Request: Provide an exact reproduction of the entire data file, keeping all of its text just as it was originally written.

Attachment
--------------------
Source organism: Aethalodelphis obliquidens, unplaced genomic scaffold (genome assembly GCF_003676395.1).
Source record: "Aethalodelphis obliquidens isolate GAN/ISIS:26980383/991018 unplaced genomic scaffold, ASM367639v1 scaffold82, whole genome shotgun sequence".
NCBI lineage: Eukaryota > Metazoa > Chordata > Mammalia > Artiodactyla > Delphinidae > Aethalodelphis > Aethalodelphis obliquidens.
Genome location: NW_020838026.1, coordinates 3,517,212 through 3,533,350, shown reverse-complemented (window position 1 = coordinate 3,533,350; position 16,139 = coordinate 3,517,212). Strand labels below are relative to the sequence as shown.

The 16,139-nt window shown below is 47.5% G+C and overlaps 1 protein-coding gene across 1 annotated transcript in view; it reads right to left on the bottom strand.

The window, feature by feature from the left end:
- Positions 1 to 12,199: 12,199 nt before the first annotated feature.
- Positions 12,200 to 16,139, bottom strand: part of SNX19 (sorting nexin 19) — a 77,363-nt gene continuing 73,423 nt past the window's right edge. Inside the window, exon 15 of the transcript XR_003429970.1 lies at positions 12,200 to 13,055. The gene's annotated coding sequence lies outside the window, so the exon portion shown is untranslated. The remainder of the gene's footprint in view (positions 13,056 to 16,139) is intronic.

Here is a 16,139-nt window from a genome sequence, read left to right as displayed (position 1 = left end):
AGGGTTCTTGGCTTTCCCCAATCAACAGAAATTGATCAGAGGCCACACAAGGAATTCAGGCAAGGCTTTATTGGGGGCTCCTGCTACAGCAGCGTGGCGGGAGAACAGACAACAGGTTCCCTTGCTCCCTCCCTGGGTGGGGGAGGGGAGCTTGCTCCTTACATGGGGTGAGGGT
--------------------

Source organism: Aethalodelphis obliquidens, unplaced genomic scaffold (genome assembly GCF_003676395.1).
Source record: "Aethalodelphis obliquidens isolate GAN/ISIS:26980383/991018 unplaced genomic scaffold, ASM367639v1 scaffold82, whole genome shotgun sequence".
NCBI lineage: Eukaryota > Metazoa > Chordata > Mammalia > Artiodactyla > Delphinidae > Aethalodelphis > Aethalodelphis obliquidens.
Genome location: NW_020838026.1, coordinates 3,517,212 through 3,533,350, shown reverse-complemented (window position 1 = coordinate 3,533,350; position 16,139 = coordinate 3,517,212). Strand labels below are relative to the sequence as shown.

The 16,139-nt window shown below is 47.5% G+C and overlaps 1 protein-coding gene across 1 annotated transcript in view; it reads right to left on the bottom strand.

The window, feature by feature from the left end:
- Positions 1 to 12,199: 12,199 nt before the first annotated feature.
- Positions 12,200 to 16,139, bottom strand: part of SNX19 (sorting nexin 19) — a 77,363-nt gene continuing 73,423 nt past the window's right edge. Inside the window, exon 15 of the transcript XR_003429970.1 lies at positions 12,200 to 13,055. The gene's annotated coding sequence lies outside the window, so the exon portion shown is untranslated. The remainder of the gene's footprint in view (positions 13,056 to 16,139) is intronic.

Here is a 16,139-nt window from a genome sequence, read left to right as displayed (position 1 = left end):
AGGGTTCTTGGCTTTCCCCAATCAACAGAAATTGATCAGAGGCCACACAAGGAATTCAGGCAAGGCTTTATTGGGGGCTCCTGCTACAGCAGCGTGGCGGGAGAACAGACAACAGGTTCCCTTGCTCCCTCCCTGGGTGGGGGAGGGGAGCTTGCTCCTTACATGGGGTGAGGGT